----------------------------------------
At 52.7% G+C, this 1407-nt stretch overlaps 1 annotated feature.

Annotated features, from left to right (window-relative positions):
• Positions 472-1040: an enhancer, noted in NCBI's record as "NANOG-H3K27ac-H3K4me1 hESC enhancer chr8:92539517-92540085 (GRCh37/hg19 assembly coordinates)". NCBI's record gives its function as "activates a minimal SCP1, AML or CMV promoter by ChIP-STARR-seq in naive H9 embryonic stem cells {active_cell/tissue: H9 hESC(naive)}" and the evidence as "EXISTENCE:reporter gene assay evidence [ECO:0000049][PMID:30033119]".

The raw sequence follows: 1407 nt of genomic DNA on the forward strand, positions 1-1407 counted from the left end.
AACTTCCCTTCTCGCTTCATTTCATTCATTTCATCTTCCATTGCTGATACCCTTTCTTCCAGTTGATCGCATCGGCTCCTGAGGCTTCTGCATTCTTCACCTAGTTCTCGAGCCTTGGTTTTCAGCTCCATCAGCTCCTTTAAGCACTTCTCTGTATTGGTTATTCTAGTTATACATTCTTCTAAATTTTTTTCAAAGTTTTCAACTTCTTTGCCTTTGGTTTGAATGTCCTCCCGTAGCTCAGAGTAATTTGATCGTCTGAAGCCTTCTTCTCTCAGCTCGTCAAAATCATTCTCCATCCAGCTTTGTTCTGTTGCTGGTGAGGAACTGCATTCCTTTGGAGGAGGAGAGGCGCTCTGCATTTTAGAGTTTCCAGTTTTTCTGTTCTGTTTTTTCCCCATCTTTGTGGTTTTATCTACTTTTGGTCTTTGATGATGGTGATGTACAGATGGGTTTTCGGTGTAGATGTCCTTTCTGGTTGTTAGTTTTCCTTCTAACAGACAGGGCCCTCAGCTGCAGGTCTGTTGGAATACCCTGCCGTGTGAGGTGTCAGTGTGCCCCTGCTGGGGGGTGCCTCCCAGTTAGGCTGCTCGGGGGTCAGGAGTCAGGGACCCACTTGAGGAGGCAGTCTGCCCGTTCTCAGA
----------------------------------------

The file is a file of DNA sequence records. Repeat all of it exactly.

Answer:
At 52.7% G+C, this 1407-nt stretch overlaps 1 annotated feature.

Annotated features, from left to right (window-relative positions):
• Positions 472-1040: an enhancer, noted in NCBI's record as "NANOG-H3K27ac-H3K4me1 hESC enhancer chr8:92539517-92540085 (GRCh37/hg19 assembly coordinates)". NCBI's record gives its function as "activates a minimal SCP1, AML or CMV promoter by ChIP-STARR-seq in naive H9 embryonic stem cells {active_cell/tissue: H9 hESC(naive)}" and the evidence as "EXISTENCE:reporter gene assay evidence [ECO:0000049][PMID:30033119]".

The raw sequence follows: 1407 nt of genomic DNA on the forward strand, positions 1-1407 counted from the left end.
AACTTCCCTTCTCGCTTCATTTCATTCATTTCATCTTCCATTGCTGATACCCTTTCTTCCAGTTGATCGCATCGGCTCCTGAGGCTTCTGCATTCTTCACCTAGTTCTCGAGCCTTGGTTTTCAGCTCCATCAGCTCCTTTAAGCACTTCTCTGTATTGGTTATTCTAGTTATACATTCTTCTAAATTTTTTTCAAAGTTTTCAACTTCTTTGCCTTTGGTTTGAATGTCCTCCCGTAGCTCAGAGTAATTTGATCGTCTGAAGCCTTCTTCTCTCAGCTCGTCAAAATCATTCTCCATCCAGCTTTGTTCTGTTGCTGGTGAGGAACTGCATTCCTTTGGAGGAGGAGAGGCGCTCTGCATTTTAGAGTTTCCAGTTTTTCTGTTCTGTTTTTTCCCCATCTTTGTGGTTTTATCTACTTTTGGTCTTTGATGATGGTGATGTACAGATGGGTTTTCGGTGTAGATGTCCTTTCTGGTTGTTAGTTTTCCTTCTAACAGACAGGGCCCTCAGCTGCAGGTCTGTTGGAATACCCTGCCGTGTGAGGTGTCAGTGTGCCCCTGCTGGGGGGTGCCTCCCAGTTAGGCTGCTCGGGGGTCAGGAGTCAGGGACCCACTTGAGGAGGCAGTCTGCCCGTTCTCAGA